“I am a former sex worker. When I heard about the peer educator training, I decided to come. I wanted to bring light to my friends… In one place, I met a newcomer – a 19-year-old Nigerian. [She] told me that she was not using condoms. I convinced her to use condoms and to get tested. Later, she thanked me and told me that I saved her life. We became friends. So, now, when I come for sensitization, she translates for me into English for the other sex workers who don’t speak French."
Irène Nakoulma, FSW peer educator
“We [peer educators] are doing the hard work, convincing people to come for an HIV test. Doing the test is the easy part. Often, they don’t want to come because they are afraid to know their status. They are afraid that if they are positive, other people will find out. They are also afraid that others will find out they are MSM."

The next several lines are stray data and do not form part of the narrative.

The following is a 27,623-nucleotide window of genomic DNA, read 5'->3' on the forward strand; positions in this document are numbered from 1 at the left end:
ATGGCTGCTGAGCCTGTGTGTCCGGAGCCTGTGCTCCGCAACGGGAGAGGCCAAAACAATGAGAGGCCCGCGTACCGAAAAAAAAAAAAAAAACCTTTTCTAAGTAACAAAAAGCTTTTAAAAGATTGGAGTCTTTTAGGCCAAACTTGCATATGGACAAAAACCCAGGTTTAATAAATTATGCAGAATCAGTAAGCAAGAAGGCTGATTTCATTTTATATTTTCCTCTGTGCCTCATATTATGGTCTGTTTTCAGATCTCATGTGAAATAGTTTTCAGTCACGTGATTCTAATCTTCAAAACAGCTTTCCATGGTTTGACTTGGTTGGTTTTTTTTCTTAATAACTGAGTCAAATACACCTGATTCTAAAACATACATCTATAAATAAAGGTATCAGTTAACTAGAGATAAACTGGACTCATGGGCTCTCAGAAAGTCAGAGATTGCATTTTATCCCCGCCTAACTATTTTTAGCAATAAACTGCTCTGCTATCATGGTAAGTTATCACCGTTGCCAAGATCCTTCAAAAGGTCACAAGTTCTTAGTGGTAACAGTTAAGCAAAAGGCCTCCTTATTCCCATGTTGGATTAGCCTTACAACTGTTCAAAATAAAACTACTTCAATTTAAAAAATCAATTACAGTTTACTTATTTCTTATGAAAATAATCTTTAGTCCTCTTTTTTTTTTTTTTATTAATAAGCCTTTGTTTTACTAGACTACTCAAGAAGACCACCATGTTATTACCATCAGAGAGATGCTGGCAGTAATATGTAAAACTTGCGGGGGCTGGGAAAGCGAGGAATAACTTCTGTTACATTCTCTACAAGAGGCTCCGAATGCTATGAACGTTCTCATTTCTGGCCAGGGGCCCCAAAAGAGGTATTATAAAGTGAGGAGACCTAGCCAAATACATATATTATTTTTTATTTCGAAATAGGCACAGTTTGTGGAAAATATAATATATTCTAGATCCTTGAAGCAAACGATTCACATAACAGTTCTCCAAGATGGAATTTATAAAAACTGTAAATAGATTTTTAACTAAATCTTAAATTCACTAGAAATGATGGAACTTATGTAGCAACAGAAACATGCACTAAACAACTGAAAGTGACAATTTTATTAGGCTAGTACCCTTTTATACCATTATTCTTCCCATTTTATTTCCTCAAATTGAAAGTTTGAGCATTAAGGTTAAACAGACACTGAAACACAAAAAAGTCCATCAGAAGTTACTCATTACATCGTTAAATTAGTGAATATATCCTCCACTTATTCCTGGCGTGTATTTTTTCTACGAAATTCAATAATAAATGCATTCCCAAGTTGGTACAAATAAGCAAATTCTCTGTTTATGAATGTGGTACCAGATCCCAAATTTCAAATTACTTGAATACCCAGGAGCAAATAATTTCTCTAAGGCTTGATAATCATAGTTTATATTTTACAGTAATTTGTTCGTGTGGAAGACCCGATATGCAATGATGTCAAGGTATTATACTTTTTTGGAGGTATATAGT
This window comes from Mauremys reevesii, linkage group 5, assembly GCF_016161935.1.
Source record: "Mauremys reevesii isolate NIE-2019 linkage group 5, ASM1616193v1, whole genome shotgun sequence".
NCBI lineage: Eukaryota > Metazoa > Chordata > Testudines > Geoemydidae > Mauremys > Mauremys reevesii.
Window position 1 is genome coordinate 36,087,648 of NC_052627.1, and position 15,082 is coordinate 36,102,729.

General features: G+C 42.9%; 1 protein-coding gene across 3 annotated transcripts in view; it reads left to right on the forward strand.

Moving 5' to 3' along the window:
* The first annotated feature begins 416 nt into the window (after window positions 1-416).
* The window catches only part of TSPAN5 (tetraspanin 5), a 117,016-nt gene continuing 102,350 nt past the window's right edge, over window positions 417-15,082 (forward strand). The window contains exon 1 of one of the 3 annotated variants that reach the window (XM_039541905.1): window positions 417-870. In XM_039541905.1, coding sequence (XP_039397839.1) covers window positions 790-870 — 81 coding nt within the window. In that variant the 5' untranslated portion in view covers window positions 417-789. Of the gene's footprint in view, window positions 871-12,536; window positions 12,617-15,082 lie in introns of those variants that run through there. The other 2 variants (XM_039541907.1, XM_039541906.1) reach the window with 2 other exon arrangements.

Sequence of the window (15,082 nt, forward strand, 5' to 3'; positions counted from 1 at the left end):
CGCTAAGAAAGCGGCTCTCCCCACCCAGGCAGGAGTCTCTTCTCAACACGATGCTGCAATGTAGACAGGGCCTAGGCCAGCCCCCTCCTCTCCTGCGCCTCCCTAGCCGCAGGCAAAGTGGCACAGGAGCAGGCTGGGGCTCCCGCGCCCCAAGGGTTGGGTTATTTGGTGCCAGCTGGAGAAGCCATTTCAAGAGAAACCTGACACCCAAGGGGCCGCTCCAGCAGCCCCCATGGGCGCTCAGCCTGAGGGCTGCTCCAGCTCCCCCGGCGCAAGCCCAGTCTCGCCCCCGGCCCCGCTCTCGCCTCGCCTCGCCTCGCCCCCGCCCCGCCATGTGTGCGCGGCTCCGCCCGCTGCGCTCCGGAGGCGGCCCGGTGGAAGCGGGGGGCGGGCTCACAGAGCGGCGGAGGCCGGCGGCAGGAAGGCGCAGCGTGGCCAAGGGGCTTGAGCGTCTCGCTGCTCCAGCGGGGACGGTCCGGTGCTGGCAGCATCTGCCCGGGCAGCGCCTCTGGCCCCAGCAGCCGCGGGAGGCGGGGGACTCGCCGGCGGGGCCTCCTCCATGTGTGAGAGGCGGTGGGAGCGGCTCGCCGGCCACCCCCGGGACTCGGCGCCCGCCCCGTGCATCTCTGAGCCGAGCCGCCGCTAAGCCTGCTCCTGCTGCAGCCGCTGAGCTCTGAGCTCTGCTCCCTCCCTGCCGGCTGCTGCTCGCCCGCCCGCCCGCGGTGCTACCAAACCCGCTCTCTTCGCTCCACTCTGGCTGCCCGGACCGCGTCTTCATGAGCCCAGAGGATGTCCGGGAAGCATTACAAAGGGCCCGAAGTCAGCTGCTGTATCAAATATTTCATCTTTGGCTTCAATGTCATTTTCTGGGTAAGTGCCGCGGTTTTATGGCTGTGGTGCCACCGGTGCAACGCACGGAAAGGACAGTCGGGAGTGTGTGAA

Frank, MSM peer educator
“The hardest part of my job is convincing people to get tested. Some are stubborn. Some don’t know that HIV exists. Some are afraid of knowing their test results. It’s important to help them understand that their results will be confidential. Otherwise, they will not come."
Isabelle Tapsoba, FSW peer educator
“You have to be respectful of the sex workers [and] approach the work carefully. Don’t treat them any differently than anyone else. Little by little, you can earn their respect and trust. If you can convince one person to trust you, she can help convince the others to trust you as well.”
Epiphanie Tapsoba, FSW peer educator
“It’s hardest for people to be adherent at the beginning. They are afraid that someone will find out their status. We really have to help them understand that their information will remain confidential. The peer navigator’s work is hardest at the beginning of a diagnosis.”
Romain Ouedraogo, peer navigator
“When someone is not adherent, we do what we can to bring them back to the center. After the doctor has done his part, we talk with them about respecting appointments, we invite them to group talks so they can hear about others’ experiences and build trust in us, and we pay them visits to make sure they are taking their drugs."
Eugenie Kinda, Peer Navigator